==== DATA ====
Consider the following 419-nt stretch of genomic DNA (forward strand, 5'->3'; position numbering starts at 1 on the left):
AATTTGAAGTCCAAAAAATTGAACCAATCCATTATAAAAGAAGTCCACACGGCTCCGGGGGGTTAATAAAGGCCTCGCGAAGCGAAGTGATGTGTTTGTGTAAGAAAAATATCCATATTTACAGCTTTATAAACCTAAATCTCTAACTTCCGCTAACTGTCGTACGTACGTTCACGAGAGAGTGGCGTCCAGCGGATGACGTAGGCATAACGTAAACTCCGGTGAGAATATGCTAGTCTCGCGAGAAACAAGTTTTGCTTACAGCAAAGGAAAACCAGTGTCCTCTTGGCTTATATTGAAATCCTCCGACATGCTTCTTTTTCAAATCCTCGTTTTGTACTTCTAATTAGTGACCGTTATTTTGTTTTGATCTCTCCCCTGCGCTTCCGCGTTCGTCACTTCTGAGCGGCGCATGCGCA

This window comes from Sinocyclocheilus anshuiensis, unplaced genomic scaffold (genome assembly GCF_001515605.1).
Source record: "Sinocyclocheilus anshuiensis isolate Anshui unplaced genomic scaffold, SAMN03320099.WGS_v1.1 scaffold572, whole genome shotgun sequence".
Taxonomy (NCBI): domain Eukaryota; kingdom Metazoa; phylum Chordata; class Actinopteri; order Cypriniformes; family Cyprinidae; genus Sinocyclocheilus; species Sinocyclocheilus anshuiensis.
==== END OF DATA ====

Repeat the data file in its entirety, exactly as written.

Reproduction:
Consider the following 419-nt stretch of genomic DNA (forward strand, 5'->3'; position numbering starts at 1 on the left):
AATTTGAAGTCCAAAAAATTGAACCAATCCATTATAAAAGAAGTCCACACGGCTCCGGGGGGTTAATAAAGGCCTCGCGAAGCGAAGTGATGTGTTTGTGTAAGAAAAATATCCATATTTACAGCTTTATAAACCTAAATCTCTAACTTCCGCTAACTGTCGTACGTACGTTCACGAGAGAGTGGCGTCCAGCGGATGACGTAGGCATAACGTAAACTCCGGTGAGAATATGCTAGTCTCGCGAGAAACAAGTTTTGCTTACAGCAAAGGAAAACCAGTGTCCTCTTGGCTTATATTGAAATCCTCCGACATGCTTCTTTTTCAAATCCTCGTTTTGTACTTCTAATTAGTGACCGTTATTTTGTTTTGATCTCTCCCCTGCGCTTCCGCGTTCGTCACTTCTGAGCGGCGCATGCGCA

This window comes from Sinocyclocheilus anshuiensis, unplaced genomic scaffold (genome assembly GCF_001515605.1).
Source record: "Sinocyclocheilus anshuiensis isolate Anshui unplaced genomic scaffold, SAMN03320099.WGS_v1.1 scaffold572, whole genome shotgun sequence".
Taxonomy (NCBI): domain Eukaryota; kingdom Metazoa; phylum Chordata; class Actinopteri; order Cypriniformes; family Cyprinidae; genus Sinocyclocheilus; species Sinocyclocheilus anshuiensis.